[ *Warning: Ghost writers prohibited from this property.]
The Rifleman is playing re-runs on AMC.
As a young girl, I refused to miss a single episode of this black and white.
We had no television in our house, but my aunt Dora Mae had a small one that she’d acquired through a rental during the moon landing. Mum worked in the machine shop on Wednesdays, so I would milk-flavored tomato soup lunch over Art Fleming’s “Jeopardy” at my aunt’s linen-clothed diningroom table, right across from the silver tea set sitting on the server, the tv nesting in the corner by the window. After school, she’d let me return, to watch my Rifleman while she prepared supper.
The duality in my nature manifest early on. I loved Chuck Connors inner strength, steely jaw, and protective care over his adopted son, played by Johnny Crawford. Because, you see, I also adored that boy. Reaching puberty, did I not deface the corral style cedar fence of a nearby neighbor with indelible scratches: “[ my name ] + Johnny Crawford”. Were any such pre-teen to destroy my own property like this today, I’d have likely already taken an entire family to court.
Funny, how our perceptions change over time, informed by experience. The Rifleman, adopting this sweet little Mexican. Now, the metamessage suggests far more than just affection for a child. Perhaps this boy was the strapping rancher’s own, the mother no longer able or even alive to care for him?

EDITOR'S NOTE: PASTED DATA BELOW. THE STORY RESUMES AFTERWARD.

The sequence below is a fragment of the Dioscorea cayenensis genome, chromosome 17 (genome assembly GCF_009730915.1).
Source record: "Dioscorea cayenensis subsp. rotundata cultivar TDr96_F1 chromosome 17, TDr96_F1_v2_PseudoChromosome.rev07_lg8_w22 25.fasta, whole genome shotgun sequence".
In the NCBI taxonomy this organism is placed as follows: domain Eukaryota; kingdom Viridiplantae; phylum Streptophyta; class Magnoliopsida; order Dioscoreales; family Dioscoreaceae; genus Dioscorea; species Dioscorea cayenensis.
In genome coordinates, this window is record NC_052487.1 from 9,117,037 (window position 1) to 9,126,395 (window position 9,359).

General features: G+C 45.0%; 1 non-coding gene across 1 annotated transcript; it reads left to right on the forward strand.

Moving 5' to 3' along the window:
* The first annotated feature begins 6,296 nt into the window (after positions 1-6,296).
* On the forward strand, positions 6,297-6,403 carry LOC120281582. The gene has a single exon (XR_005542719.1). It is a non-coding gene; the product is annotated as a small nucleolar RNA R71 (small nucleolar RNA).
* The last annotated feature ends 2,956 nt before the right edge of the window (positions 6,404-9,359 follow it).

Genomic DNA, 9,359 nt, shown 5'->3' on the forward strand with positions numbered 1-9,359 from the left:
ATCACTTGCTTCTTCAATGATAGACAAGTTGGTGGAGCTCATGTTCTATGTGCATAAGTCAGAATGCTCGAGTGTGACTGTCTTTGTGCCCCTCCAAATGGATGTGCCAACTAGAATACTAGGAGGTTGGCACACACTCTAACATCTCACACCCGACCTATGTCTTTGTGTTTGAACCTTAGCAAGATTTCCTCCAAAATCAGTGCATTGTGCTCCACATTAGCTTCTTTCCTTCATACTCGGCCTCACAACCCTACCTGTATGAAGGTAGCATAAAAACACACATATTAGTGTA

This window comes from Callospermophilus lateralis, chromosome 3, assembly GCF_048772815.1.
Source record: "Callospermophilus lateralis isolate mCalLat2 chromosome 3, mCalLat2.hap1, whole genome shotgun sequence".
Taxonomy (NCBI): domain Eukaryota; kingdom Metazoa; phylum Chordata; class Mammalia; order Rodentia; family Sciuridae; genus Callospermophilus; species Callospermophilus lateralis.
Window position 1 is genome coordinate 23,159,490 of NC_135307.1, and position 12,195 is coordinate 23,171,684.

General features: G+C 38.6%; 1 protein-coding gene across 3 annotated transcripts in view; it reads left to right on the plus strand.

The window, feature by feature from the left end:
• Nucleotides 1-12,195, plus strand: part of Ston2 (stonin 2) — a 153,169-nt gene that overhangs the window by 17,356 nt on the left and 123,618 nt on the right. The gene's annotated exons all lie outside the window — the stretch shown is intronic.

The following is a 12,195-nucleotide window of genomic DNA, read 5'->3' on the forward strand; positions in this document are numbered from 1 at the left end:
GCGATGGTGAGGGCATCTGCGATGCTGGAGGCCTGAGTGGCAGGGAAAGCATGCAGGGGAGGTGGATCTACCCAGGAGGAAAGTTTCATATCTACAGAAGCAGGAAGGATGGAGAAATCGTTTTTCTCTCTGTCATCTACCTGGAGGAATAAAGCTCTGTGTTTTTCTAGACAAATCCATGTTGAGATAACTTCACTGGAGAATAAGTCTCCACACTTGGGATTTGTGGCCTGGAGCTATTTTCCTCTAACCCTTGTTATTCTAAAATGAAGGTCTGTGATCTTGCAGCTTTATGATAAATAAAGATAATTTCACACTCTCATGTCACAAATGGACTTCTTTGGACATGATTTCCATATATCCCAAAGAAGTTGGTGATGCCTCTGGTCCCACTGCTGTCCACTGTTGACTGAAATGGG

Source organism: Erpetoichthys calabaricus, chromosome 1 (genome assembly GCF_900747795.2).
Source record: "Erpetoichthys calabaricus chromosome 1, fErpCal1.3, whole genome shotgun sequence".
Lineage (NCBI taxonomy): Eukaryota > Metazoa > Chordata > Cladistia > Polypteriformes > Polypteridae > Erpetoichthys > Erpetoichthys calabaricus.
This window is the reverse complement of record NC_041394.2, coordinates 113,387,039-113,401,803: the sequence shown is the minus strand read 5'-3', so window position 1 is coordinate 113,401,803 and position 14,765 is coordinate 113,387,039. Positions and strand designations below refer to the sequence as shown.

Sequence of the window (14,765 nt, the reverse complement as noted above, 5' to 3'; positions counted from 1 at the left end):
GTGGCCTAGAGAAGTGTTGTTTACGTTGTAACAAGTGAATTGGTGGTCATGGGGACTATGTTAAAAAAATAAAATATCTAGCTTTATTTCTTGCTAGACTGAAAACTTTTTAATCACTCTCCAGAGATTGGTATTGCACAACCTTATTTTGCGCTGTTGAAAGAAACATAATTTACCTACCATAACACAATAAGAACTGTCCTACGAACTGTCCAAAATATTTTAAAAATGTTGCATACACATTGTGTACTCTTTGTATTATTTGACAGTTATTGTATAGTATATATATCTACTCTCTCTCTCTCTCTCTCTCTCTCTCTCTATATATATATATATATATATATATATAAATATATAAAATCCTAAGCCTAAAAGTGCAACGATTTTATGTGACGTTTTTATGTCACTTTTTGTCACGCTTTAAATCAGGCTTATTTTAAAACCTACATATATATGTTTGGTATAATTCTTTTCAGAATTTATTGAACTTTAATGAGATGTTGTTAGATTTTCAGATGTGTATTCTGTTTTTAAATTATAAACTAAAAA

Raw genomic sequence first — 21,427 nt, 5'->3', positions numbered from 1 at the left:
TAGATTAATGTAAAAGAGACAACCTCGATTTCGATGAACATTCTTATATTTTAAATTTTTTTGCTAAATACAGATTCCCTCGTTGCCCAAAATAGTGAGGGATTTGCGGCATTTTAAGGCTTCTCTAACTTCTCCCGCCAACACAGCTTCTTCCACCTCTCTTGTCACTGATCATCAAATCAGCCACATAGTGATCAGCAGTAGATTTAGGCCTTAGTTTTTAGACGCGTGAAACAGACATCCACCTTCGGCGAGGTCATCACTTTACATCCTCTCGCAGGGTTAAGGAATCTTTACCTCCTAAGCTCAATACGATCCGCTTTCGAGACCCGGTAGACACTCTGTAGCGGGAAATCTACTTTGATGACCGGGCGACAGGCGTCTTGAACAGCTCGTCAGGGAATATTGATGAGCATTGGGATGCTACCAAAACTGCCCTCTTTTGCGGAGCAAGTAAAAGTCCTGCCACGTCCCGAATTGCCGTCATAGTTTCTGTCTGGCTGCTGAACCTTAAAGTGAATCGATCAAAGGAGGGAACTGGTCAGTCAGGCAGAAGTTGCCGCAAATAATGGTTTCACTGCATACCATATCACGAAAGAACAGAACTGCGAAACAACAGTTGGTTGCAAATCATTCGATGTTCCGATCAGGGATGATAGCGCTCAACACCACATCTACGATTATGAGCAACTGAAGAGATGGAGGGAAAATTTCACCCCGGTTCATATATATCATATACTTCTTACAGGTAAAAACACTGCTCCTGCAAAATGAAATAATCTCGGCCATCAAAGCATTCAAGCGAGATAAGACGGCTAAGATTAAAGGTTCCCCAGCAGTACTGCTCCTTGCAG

What strikes me most is the suggestion of my own father’s stories of his childhood. Also a slight, wiry, brown skinned boy, he had neither father nor mother to speak of, being tossed from foster care to the Massachusetts orphan’s home. How he would have welcomed a single parent “Paw” like Chuck Connors, equally as proud and mutually respectful.
Johnny Crawford grew beyond the old western series, to star in an evangelical film sponsored by the Billy Graham Crusade. I was over the moon that my childhood crush had “found Christ”, and followed a path that would have forgiven me even the devotion of my neighborhood vandalism.
Am enjoying these memories, on a Saturday morning that promises an end to yet another heavy winter. They layer like pastry, one fine strata at a time, sending my thoughts across the vista of a past sown with the richest seeds of gratitude.
© Ruth Ann Scanzillo 2/20/16 All rights those of the author, speaking from her own experience. Thank you for your respect.